Tuesday, April 14, 2009  
   Volume 79 - Issue 15 Website:www.passherald.ca   email: passherald@shaw.ca   $1.00   
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Probably one of the most maligned and misunderstood symbols in human history is the hooked cross. The pre-Hitler background history of this charismatic symbol is a fascinating one and one in which its use in the past always involved the very opposite of Nazism. The word Swastika, in fact, originates from svastika in the ancient Sanskrit language of India in which su means "good" and asti means "let there be”, with ka as a suffix.
It seems rather unfortunate and unfair that this international and powerful symbol of prosperity and good fortune should be shunned because of its misuse for one horrific decade in its 3,000 year history. I wonder if the swastika will ever regain any of its original karma and be restored to its proper place in the world.
The huge job of attempting its restoration and redemption was begun back in 1965 with the spiritual rebirth of a profoundly fascinating human being by the name of "Manwoman".  Apparently a powerful revelation smote this well known Cranbrook artist and has remained with him and guided him for the past 44 years. It was the beginning of his lifelong search "for the historic truth about the swastika" and set him on his journey to 'detoxify" it from its recent Nazi abuse.
In 2001 after 36 years of research he self published a soft covered, bright yellow book entitled "Gentle Swastika", "Reclaiming the Innocence." It was an awkward, frustrating and oft times painful battle for a very determined man. On its front cover is a large swastika formed by interconnecting doves. Incidentally, Manwoman had that dove swastika image tattoed across his entire back.
  The book is, to the likes of a historian like myself, a most important work. I literally inhaled its contents, savoured its revelations and cheered every time his research revealed the ancient swastika symbol in yet another unlikely spot.
This fascinating compilation of memorabilia and occurrences will take you to the four corners of the earth and to some of the most surprising places.
Pictures and sketches abound throughout, revealing its presence in such new cultures as the Mayan, Incan and Aztec. He has documented is use in Grecian pottery and coins. The early Greek priests and priestesses often branded or tattooed Swastika's on their arms. It is also found in Roman altars and temples and the symbol was discovered in an Egyptian temple excavated in 1954.
In his comments about its early use Manwoman states that:"For thousands of years almost every race, every tribe, every religion on earth has revered the Swastika, using it in a variety of shapes and styles, associating it with the hammer of Thor, the footprints of Buddha, the emblem of Shiva, Apollo, Jupiter and even Jesus Christ. Scholars agree that for the first 300 years of the infant Christian religion the Swastika was the only form of the cross used in the catacombs and early churches; the crucifix-style cross was not used until later when Christianity became the official Roman church.
 
Manwoman has gone to extraordinary lengths to uncover the worldwide occurrences of the "hakencruz", its German name. He has documented it in the cultures of China, Thailand, India, Japan, Africa and Nepal. Whether it was found on the belly of Buddha, on ancient Hindu coins or on an Ethiopian postal cancellation stamp it always meant roughly the same thing. A sign of good luck, spirituality, power or sacredness.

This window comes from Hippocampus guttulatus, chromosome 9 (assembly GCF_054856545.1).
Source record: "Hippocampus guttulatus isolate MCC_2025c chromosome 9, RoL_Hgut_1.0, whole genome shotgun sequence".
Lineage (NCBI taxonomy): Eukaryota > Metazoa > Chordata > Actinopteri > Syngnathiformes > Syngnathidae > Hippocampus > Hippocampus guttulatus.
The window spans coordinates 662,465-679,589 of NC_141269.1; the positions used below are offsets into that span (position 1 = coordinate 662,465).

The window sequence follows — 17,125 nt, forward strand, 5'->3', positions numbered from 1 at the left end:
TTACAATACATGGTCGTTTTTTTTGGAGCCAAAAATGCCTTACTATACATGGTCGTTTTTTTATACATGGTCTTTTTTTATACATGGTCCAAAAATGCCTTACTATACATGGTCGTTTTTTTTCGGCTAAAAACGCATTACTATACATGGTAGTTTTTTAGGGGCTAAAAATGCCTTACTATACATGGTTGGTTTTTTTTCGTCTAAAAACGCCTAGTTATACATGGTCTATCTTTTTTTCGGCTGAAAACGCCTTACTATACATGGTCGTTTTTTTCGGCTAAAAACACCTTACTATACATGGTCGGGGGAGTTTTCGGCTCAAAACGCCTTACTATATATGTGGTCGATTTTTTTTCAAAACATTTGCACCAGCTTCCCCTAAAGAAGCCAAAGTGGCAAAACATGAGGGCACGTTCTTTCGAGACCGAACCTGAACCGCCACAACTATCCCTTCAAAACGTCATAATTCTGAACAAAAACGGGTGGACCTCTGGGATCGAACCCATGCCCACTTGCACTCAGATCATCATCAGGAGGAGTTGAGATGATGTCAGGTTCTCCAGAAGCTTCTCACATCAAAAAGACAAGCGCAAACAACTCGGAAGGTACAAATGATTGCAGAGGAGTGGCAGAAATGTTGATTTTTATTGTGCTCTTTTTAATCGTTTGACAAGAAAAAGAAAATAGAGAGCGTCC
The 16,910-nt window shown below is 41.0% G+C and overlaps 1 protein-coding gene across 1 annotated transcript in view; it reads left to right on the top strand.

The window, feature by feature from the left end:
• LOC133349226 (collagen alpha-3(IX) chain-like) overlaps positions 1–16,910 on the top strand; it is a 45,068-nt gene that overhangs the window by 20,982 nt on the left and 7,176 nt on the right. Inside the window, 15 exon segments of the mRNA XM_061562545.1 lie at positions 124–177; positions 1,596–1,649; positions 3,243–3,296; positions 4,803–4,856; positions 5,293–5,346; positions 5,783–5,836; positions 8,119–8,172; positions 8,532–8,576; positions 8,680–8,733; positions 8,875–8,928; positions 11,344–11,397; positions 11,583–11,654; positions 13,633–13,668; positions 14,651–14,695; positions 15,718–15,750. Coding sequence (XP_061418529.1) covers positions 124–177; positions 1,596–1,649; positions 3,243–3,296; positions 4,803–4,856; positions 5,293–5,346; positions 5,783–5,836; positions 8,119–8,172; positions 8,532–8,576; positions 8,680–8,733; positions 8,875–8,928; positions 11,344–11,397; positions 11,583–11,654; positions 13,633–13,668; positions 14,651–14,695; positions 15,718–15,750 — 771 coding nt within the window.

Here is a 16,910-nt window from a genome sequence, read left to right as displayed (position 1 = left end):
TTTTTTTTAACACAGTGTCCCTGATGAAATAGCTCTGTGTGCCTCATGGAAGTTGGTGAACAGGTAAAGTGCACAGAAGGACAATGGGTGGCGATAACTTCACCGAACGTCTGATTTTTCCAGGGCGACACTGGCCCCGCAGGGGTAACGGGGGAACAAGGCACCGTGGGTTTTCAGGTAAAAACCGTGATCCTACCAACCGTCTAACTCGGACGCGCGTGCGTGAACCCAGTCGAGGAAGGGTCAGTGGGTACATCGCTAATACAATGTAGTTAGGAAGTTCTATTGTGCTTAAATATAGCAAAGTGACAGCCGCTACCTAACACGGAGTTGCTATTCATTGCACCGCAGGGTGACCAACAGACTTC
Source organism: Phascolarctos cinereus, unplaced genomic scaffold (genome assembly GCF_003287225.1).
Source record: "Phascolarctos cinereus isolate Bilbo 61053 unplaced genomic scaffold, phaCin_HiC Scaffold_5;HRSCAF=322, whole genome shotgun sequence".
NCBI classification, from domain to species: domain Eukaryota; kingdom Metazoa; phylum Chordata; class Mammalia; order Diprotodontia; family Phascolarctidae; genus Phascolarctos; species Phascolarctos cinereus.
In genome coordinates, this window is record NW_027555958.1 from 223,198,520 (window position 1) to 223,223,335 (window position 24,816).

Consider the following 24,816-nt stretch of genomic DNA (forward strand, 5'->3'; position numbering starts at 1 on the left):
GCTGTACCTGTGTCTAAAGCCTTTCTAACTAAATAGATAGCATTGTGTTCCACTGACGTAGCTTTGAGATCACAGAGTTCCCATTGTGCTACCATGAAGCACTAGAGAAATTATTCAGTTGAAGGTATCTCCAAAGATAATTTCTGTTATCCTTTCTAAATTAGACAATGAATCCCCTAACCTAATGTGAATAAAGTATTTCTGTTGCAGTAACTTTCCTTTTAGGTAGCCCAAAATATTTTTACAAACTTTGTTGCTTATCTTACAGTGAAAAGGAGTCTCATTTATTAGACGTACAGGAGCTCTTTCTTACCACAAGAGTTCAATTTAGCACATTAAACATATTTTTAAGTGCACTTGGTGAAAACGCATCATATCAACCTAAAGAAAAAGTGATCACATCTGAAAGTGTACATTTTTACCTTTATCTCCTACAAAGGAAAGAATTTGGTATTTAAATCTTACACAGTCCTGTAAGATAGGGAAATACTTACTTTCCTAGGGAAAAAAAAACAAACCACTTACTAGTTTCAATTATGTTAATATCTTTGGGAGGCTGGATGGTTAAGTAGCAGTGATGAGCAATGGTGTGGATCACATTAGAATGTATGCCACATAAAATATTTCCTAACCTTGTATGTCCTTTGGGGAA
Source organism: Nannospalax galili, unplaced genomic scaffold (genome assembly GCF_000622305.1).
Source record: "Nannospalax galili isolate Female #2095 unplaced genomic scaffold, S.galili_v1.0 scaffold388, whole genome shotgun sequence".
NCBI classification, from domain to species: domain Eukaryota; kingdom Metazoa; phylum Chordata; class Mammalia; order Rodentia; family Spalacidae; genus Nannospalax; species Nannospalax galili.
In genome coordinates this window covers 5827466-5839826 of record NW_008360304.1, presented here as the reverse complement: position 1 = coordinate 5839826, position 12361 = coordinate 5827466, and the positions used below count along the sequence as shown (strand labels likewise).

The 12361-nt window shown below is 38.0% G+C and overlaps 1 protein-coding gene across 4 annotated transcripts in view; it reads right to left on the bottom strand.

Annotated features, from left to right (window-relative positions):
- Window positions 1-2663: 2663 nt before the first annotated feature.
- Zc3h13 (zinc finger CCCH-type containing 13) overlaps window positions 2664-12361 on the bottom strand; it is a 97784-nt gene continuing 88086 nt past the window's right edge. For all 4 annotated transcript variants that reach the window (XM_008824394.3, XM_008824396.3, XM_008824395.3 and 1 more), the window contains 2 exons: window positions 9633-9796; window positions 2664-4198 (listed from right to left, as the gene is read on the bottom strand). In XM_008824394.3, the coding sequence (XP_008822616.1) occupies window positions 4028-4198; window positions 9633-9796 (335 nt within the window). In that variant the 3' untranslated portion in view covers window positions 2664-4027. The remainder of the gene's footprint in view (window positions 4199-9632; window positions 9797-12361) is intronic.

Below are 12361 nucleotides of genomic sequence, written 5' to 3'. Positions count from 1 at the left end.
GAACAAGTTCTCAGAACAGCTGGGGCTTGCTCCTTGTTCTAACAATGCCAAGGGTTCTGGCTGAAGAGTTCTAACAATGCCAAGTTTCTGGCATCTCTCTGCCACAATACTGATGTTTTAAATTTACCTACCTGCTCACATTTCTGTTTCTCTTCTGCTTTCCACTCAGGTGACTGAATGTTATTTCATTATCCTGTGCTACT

It is his chapters on Western culture that caught me by surprise. The swastika pops up everywhere, in fact in so many places it is impossible for me to try and give you an idea of its widespread use. Leafing through the book I found myself drawn back time and time again to the North American section as I believe it has the most power to enlighten us all about the symbols importance before its Nazi misuse. In it you will find a section on Swastika, a gold mining town in Northern Ontario that has managed to resist pressure to change its name and abandon its use of the cross. The name and symbol occur everywhere and the town has endured many malicious attacks on its character by misinformed bureaucrats.  I found the headline from a 1940 issue of the Northern News interesting. It was "Swastika Had Name Before Hitler Ever Began To Hittle."  Berlin Ontario changed its name to Kitchener but Swastika stood its ground.
One of the photos that jarred me was a shot taken in the 1930's of Jackie Kennedy Onassis. In it she is a teen bedecked in a Native American dress with a large swastika appliquéd on it. Manwoman's American collection includes a Boy Scout badge of thanks, a swastika with the scout symbol in the middle of it. Or how about a vintage 1935 Coca Cola lucky watch fob in its shape that says “Drink Coca Cola In Bottles - 5 cents". One of the images near and dear to my heart is a picture of a coal car on the St. Louis, Rocky Mountain and Pacific Railway with a swastika on it and the name Swastika Coal and Coke in large white letters.
Did you know that the Western Canadian women's hockey champs back in 1923 were none other than Fernie’s Swastika's, bedecked in black sweaters with a large white you know what in the middle?  Incidentally they weren't the only ones. There is a picture in the book of the 1916 Edmonton women’s team in which all eight are wearing hand knit white sweaters with the swastika in a circle in the middle.
The list is endless; the book is a delight to read and demonstrates once again that the historical perspective is always important and significant.
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   Volume 79 - Issue 15 Website:www.passherald.ca   email: passherald@shaw.ca   $1.00   
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